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What's next on the Road to Zero?

Darren Shirley's picture
car exhaust

Today marks a year since the Government published its Road to Zero strategy, aimed at setting the UK's road transport sector en route to a low-carbon future. The strategy set out an ambition that half of new cars sold should be ultra-low emission by 2030, and promised a massive roll-out of charging infrastructure.

A year ago, Campaign for Better Transport welcomed Road to Zero, but warned that it lacked the necessary urgency to tackle road transport’s contribution to climate change. A year on, the need for urgency has only increased. The Government has committed to a target of net zero greenhouse gas emissions by 2050 against a backdrop of unprecedented public concern about climate change. But transport - the laggard of emissions reduction - will make reaching that target impossible without coordinated initiatives. To put transport’s poor performance in context, while emissions from energy supply have fallen by 60 per cent since 1990, emissions from transport have barely budged. We need to move up a gear on the Road to Zero; but what exactly will that look like?

Electric cars will play a central role in reducing greenhouse gas emissions from transport, as well as cleaning up the toxic air in many of our towns and cities. We welcome the Government’s positive approach to ultra-low emission vehicles and its investment in electric charging infrastructure, but this needs to go faster and further.

Figures released last week by the Society of Motor Manufacturers and Traders showed that sales of low emission cars in the UK have fallen for the first time in more than two years, proof that just waiting for the market to deliver ultra-low emissions will not be enough. Action is needed to end the sale of conventional petrol and diesel vehicles, but Road to Zero does not do this until 2040 – over 20 years from now. We cannot allow another generation to pass before we halt the proliferation of the most polluting cars: we should end all sales of new petrol and diesel cars by 2030 at the latest, in line with guidance from the Committee on Climate Change.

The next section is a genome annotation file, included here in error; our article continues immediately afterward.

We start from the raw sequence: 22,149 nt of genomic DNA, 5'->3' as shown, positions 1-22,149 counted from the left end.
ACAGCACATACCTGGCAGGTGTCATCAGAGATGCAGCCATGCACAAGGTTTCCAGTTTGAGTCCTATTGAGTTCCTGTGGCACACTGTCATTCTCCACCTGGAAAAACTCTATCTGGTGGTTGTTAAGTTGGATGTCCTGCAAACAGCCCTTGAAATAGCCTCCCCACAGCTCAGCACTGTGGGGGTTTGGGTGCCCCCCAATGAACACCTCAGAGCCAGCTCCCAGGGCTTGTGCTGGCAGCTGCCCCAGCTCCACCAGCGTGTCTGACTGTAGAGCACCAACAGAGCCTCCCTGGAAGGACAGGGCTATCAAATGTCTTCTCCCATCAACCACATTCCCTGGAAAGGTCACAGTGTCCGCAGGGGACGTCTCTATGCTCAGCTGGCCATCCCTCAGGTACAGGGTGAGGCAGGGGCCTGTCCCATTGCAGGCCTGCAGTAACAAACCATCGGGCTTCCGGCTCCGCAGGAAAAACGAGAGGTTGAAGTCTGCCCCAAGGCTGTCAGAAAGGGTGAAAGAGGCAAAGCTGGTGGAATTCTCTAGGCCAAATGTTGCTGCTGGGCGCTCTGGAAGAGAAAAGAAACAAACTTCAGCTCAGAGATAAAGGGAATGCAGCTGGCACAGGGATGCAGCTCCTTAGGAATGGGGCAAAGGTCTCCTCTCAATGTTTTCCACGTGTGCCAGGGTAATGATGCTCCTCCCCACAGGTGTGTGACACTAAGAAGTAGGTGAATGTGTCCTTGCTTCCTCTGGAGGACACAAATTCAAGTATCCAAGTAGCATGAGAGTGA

Secondly, with figures from the AA showing that 76% of people think electric vehicles can’t go far enough on a single charge, the Government must produce a clear vision of the scale of charging infrastructure required to overcome ‘range anxiety’ for a fully electric car fleet and ensure it is delivered. Road to Zero announced a £400 million Charging Infrastructure Investment Fund, which is welcome, but more is needed, as is a plan to prevent public charging points from encroaching on pavements or competing for kerb space with bikes and buses. 

Thirdly, we cannot meet our emissions targets or clean up our polluted air by electrifying cars alone. We also need to develop a cleaner bus fleet, with more electric and hydrogen buses. This is already happening in a handful of places, but with funding currently sporadic and limited, we need a National Bus Strategy to instil the confidence needed to invest in green technology on a much larger scale. As well as reducing emissions this would support jobs in bus manufacturing and help establish the UK amongst the international leaders on clean public transport. 

And let’s not forget that running parallel to the Road to Zero there’s a rail track that also needs electrifying. Research commissioned by Campaign for Better Transport has shown how efforts to clean up transport are likely to stall unless rail electrification schemes are resumed. The Government has cancelled a series of electrification projects, most recently in 2017 when it scrapped plans to electrify parts of the Midland Main Line, the Great Western Main Line and the Lakes Line. These schemes must restart as part of a rolling programme of rail electrification. 

Finally, the Government needs to do more to improve walking, cycling, car-sharing and public transport, giving us all more choice in how we travel. Electric cars are not a silver bullet, but they are part of the solution that relies on greater use of shared and public transport. 

The challenges facing transport have increased since Road to Zero was published; the Government must act with more urgency to update the strength and pace of its activities across all forms of transport if it is to reach its destination.


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